A wily trickster, Set was the Egyptian god of confusion and disorder. Though he generally played an antagonistic role in Egyptian mythology, Set still played a key role in the Egyptian cosmos. He would ultimately ally himself with Osiris, riding on the front of the solar barque and defending it from Apophis—an elemental chaos beast.
As with many Egyptian deities, there is considerable uncertainty regarding the meaning of Set’s name. Set’s name may have meant something to the effect of “he who is below,” on the basis that Set was Horus’s opposite. Note that Horus’s name likely meant “he who is above.”
Set was an easy god to recognize in hieroglyphics, as he always appeared as an unidentifiable aardvark/ant-eater headed man. While most Egyptian deities were associated with a specific animal, it has been suggested that Set’s form did not represent an animal at all; rather, he may have represented a mythical, chimeric beast.
As a trickster god, Set opposed the Egyptian concept of maat, or divine order. Set was not simply a force of disorder, but instead served as the god of khenenu, or confusion. He was often associated with sandstorms, thunderstorms, and flash floods; given Egypt’s reliance on the Nile’s waters, all of these forces were regarded as destructive nuisances.
Regarded as the mightiest of the gods, Set proved his strength in the nightly battles against Apophis, the chaos monster.
Set took his sister, Nephthys, as his wife. Having formed a connection in the womb, the two were married before they were born.
A key element of Set’s mythology was his unrelenting jealousy of his elder brother Osiris. Some of this jealousy may have been warranted—his wife eventually bore an illegitimate child with Osiris.
While Set was a tremendously important god in the Egyptian pantheon, his mythology was largely Osiris-centric. Though few independent myths have been found, evidence suggests that Set existed prior to his incorporation into the Egyptian mythos, and it is all but certain that such myths existed as well.
Set was originally worshipped in Upper (Southern) Egypt as a god of the desert. Following the unification of Upper and Lower Egypt, Set’s worship was incorporated into the larger Egyptian mythos. While he retained his desert-centric characteristics, such traits did not fit neatly into the agrarian framework of Nile-bound Egyptian society. This incongruence may explain why he was cast as a force of evil and disorder.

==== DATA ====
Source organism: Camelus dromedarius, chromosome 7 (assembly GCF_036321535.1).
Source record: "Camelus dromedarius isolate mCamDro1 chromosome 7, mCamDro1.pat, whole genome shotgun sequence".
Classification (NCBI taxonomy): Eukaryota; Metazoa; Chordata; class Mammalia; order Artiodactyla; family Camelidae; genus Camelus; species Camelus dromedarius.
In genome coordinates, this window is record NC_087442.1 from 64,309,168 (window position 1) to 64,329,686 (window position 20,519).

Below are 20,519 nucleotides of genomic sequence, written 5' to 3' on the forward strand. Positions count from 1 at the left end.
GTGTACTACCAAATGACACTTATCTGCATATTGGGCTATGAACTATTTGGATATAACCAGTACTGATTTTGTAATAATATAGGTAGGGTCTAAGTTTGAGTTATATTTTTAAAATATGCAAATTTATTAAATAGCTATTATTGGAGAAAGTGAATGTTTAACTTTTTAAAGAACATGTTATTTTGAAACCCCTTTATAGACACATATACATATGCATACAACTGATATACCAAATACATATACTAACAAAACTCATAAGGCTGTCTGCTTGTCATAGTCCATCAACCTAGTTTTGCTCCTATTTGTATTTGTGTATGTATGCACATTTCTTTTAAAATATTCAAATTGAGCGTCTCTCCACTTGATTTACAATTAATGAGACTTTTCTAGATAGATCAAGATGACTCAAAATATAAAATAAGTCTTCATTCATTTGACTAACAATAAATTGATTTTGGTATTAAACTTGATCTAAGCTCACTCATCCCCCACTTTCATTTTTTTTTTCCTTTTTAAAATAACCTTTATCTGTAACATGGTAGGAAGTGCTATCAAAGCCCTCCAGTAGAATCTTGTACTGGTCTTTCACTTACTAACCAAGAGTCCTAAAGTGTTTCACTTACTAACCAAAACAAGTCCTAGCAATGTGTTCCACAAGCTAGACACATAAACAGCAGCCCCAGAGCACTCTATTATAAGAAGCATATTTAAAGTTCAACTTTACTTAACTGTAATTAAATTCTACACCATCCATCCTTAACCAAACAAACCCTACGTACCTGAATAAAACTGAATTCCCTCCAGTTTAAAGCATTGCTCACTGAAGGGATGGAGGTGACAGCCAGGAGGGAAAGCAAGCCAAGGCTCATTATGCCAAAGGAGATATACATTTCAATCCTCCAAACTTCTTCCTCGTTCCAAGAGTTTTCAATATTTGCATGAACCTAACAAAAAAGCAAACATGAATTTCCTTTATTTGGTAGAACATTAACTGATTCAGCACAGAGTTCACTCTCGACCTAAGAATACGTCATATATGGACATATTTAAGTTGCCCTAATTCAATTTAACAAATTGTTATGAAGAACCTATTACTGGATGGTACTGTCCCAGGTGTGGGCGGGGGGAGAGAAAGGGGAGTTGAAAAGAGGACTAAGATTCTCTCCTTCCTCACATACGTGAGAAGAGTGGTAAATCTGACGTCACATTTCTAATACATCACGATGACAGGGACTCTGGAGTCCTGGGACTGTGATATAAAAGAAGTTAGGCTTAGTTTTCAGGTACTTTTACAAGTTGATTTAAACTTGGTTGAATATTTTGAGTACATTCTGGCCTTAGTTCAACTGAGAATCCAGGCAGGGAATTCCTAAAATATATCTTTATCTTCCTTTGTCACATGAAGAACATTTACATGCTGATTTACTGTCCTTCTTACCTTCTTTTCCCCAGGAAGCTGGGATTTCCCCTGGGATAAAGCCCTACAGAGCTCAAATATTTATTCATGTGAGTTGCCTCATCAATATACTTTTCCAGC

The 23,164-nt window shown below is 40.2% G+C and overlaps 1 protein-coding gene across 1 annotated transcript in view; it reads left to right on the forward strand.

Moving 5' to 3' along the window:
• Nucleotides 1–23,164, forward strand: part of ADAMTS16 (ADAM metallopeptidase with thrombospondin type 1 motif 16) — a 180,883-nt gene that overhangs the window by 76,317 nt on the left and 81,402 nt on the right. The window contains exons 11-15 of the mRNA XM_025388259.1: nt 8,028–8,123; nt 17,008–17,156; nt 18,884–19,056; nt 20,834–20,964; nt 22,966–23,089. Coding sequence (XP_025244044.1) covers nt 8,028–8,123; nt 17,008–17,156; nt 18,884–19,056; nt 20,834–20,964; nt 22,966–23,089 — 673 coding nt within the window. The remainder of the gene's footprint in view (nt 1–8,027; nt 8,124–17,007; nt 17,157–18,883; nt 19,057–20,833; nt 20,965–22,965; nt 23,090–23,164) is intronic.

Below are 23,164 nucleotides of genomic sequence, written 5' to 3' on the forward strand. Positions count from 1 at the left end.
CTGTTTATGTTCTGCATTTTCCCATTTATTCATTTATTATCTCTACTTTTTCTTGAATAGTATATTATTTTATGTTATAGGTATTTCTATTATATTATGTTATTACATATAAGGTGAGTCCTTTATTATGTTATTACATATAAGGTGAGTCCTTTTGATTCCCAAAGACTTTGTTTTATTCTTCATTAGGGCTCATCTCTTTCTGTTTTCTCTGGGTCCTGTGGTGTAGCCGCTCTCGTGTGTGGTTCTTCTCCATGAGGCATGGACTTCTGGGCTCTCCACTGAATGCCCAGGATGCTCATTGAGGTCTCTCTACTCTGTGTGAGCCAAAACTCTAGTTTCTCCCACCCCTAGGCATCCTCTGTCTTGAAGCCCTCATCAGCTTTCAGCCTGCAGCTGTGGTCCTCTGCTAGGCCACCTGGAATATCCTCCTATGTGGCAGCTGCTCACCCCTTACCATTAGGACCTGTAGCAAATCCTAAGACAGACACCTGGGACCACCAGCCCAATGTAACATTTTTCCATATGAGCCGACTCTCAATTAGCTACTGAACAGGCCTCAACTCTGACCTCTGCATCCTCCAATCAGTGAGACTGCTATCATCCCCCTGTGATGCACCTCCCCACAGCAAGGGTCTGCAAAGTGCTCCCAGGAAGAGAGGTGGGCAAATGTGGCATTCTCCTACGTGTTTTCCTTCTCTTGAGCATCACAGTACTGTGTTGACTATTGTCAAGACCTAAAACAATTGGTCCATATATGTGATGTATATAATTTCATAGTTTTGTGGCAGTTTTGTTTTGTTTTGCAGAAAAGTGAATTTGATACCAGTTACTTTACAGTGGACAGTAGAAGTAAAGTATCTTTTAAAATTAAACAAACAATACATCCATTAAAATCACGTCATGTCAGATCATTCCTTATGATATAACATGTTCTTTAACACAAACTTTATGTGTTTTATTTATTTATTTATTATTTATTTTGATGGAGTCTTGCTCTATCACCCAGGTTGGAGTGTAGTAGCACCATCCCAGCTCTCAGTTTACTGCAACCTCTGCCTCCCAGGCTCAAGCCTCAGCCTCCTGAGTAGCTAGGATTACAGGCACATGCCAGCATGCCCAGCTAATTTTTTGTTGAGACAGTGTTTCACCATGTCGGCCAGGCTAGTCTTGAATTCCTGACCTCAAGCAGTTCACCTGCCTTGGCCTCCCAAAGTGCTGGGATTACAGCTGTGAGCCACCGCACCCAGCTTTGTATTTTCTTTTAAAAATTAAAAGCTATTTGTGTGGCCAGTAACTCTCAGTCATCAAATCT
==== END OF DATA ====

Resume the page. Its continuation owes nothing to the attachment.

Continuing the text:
Unlike his siblings, Set did not have a traditional birth. In some tellings, he tore himself from Nut’s womb; in others, his mother spat him into existence. In either case, his unconventional birth was thought to foreshadow his representation of disorder and chaos.
The Murder of Osiris
The most important extant myth from Ancient Egypt was the murder of Osiris. The tale, which included nearly every significant god and goddess, was unique in that it managed to capture a sense of the Egyptian value system.
[You can read the entire myth at The Murder of Osiris.]
Jealous of his brother Osiris’s success, Set plotted to depose him. Using an elaborate trap involving a finely crafted sarcophagus, he killed his older brother. For a time, it seemed that he had gotten away with his fratricide, as he went on to rule Egypt as its king. Set imprisoned Isis shortly after coming to power; he believed her to be a threat to his power.
Set’s Rape of Isis
A common theme in Set’s mythology was his violation of sexual norms and general sexual deviancy. One myth tells that he raped his sister Isis, impregnating her in the process. The baby, which was born prematurely, emerged as a hideous creature—half black ibis and half baboon.
In another tale, Isis was attacking Set’s forces under the guise of the goddess Sekhmet. When Set spotted her, he immediately recognized the goddess for who she truly was. Both enraged and aroused, Set then transformed himself into a bull and pursued her. In response, Isis turned herself into a dog armed with a knife bladed tail. She managed to evade Set’s pursuit, causing her horribly aroused brother to ejaculate on the ground. Isis mocked him for his failure, saying “It is an abomination to have scattered [your seed], O Bull.”
Horus Challenges Set’s Kingship
When Osiris’s son Horus came of age, he decided to challenge Set for what he regarded as his rightful throne. Depending on the myth, the two either engaged in battle to decide who will rule, or put the matter before a court presided over by Ra. Horus prevailed and was awarded the kingship.